Responding to e-discovery demands remains an important but budget-busting stage of litigation. Recently, several courts have issued decisions supporting the use of computer-assisted review to reduce e-discovery expense, sometimes ordering the losing party to foot part or all of the bill.
Gabriel Technologies Corp. and Trace Technologies, LLC v. Qualcomm, Inc., SnapTrack, Inc. and Norman Krasner is one such case, decided in February in the Federal District Court for the Southern District of California.
The court awarded the defendants $12 million in attorney fees, including more than $3 million in e-discovery costs, of which $2.8 million was for computer-assisted review. The decision adds to the growing split in the federal courts over what discovery costs are recoverable.
Prior to 2008, the U.S. Code allowed a winner in a lawsuit to recover “fees for exemplification and the costs of making copies of papers.” Recognizing the explosion of digital data, Congress in 2008 amended the language in the code from “papers” to “any materials,” thereby explicitly permitting courts to award costs incurred in producing electronically stored information (ESI) during discovery but failing to specify which costs were covered.
The court in Gabriel Technologies found that the defendants’ request for recovery of $2.8 million paid to a vendor for electronic document review was justified because their outside law firm “seemingly reduced the overall fees and attorney hours required by performing electronic document review at the outset.”
But other courts have taken a different view. Decisions on requests for e-discovery reimbursement range from zero to total reimbursement.
“It would be very helpful if Congress or the Supreme Court would step in and clarify what e-discovery vendor costs are recoverable. There’s really no good reason for the answer to the question to depend on what circuit you happen to be litigating in,” says Jay Yelton, chair of the e-discovery and records management section at Miller Canfield.
The roots of Gabriel Technologies trace back to the late 1990s, when technology companies Locate Networks, which Gabriel and Trace bought later, and SnapTrack, which Qualcomm later acquired, entered into an agreement to develop technology together. In 2008, the plaintiffs sued for more than $1 billion in damages, alleging trade secret misappropriation and other claims based on SnapTrack’s alleged filing of patents using the technology the parties jointly developed. The court dismissed some of the plaintiffs’ claims and granted summary judgment in favor of the defendants on the remaining claims.
Qualcomm argued that the case warranted attorney fees and costs, which the federal code permits when a patent case is “exceptional,” that is, when frivolous claims are filed or a party is guilty of litigation misconduct, for example.
Judge Anthony Battaglia agreed, holding that “the plaintiffs unreasonably pursued trade secret claims after having been notified of their evidentiary deficiencies by two magistrate judges and one district court judge.”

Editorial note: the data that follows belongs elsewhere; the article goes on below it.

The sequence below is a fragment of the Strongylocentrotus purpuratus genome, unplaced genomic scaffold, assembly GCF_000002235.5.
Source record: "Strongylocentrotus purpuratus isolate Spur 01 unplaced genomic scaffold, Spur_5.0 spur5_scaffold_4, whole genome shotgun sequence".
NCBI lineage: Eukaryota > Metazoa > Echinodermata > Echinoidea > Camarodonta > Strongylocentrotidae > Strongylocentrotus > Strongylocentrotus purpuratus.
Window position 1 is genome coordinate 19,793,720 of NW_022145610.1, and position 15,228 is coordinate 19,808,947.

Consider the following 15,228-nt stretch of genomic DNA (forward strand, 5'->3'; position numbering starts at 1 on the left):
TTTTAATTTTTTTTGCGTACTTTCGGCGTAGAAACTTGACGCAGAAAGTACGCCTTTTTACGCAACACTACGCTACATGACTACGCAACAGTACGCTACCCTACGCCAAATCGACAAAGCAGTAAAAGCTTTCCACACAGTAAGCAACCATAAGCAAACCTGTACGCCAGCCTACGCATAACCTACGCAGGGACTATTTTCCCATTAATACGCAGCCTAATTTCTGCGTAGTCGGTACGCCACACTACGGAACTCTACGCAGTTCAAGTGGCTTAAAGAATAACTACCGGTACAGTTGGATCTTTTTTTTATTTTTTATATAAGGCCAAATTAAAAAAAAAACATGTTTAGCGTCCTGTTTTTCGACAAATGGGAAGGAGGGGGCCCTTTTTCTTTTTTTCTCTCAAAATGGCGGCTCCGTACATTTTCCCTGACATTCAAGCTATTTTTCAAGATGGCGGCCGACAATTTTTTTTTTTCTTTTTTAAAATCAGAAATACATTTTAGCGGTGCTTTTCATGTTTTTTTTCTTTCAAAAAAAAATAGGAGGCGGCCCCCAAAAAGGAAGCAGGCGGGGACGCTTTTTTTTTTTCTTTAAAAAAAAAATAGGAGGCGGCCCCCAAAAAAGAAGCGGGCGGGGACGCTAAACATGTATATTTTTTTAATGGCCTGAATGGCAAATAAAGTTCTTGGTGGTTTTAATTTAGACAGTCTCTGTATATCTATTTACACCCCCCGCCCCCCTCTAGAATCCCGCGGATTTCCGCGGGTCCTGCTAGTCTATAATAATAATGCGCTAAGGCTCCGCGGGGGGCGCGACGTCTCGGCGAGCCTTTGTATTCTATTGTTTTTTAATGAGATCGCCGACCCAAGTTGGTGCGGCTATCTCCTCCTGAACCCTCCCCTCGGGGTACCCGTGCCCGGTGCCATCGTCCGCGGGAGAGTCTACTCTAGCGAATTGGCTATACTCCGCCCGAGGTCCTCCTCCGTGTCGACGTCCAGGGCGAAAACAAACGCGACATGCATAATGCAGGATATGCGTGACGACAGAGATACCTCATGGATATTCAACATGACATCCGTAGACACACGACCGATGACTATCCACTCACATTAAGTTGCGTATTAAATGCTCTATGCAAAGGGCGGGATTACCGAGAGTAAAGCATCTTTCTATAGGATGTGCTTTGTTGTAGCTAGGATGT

In considering the costs incurred for computer-assisted review, the court looked at the process the defendants used to review nearly 12 million records.
The defendants employed a firm that selected many examples of documents it determined to be possibly relevant to the claims, and then had the computer software “learn” from the manual selections what could be relevant to sort the remaining records. Afterwards, contract attorneys reviewed the documents the computer deemed relevant to confirm the software’s accuracy, withholding those deemed confidential and privileged and not disclosable.
The court held that it was reasonable for the defendants to use computer-assisted review with predictive coding technology as well as contract attorneys to reduce attorney fees and thereby minimize e-discovery costs.
“This case highlights the reasonableness of litigants incurring costs to use computer-assisted review or predictive coding technology as a means of minimizing the overall costs incurred in responding to discovery,” says Stephanie “Tess” Blair, leader of the e-data practice at Morgan Lewis.
The potential for a court award of e-discovery costs means counsel should take steps to guard against costly judgments if they lose the case, and prepare for claiming the costs if they win.
Although apportionment of costs among the parties already is common practice, having parties also face a risk of costs being awarded against them should they lose the case may encourage more focused e-discovery demands and agreements between parties regarding the scope of e-discovery.
“Counsel absolutely must understand the parameters of the e-discovery issues no later than the Rule 26 [attorneys’ meet-and-confer] conference, especially the scope, methods and estimated costs of the production,” says Cullen and Dykman Partner James Ryan.
Counsel then must advise the opposing party and the court of any potential e-discovery issues, such as data stored on backup drives not being readily accessible, so that everyone is aware of the potential costs, Ryan says.
Yelton’s advice is to “make sure your e-discovery vendor and outside counsel maintain meticulous records as to actions taken and time spent on e-discovery matters so you can support any fee/cost petition.”
E-discovery issues should not govern overall trial strategy, however, Yelton adds.
“Don’t let recoverability of a particular cost be a deciding factor in determining the e-discovery plan that is best for your case,” he says. “You need to do what you need to do to win your case, while avoiding discovery sanctions.”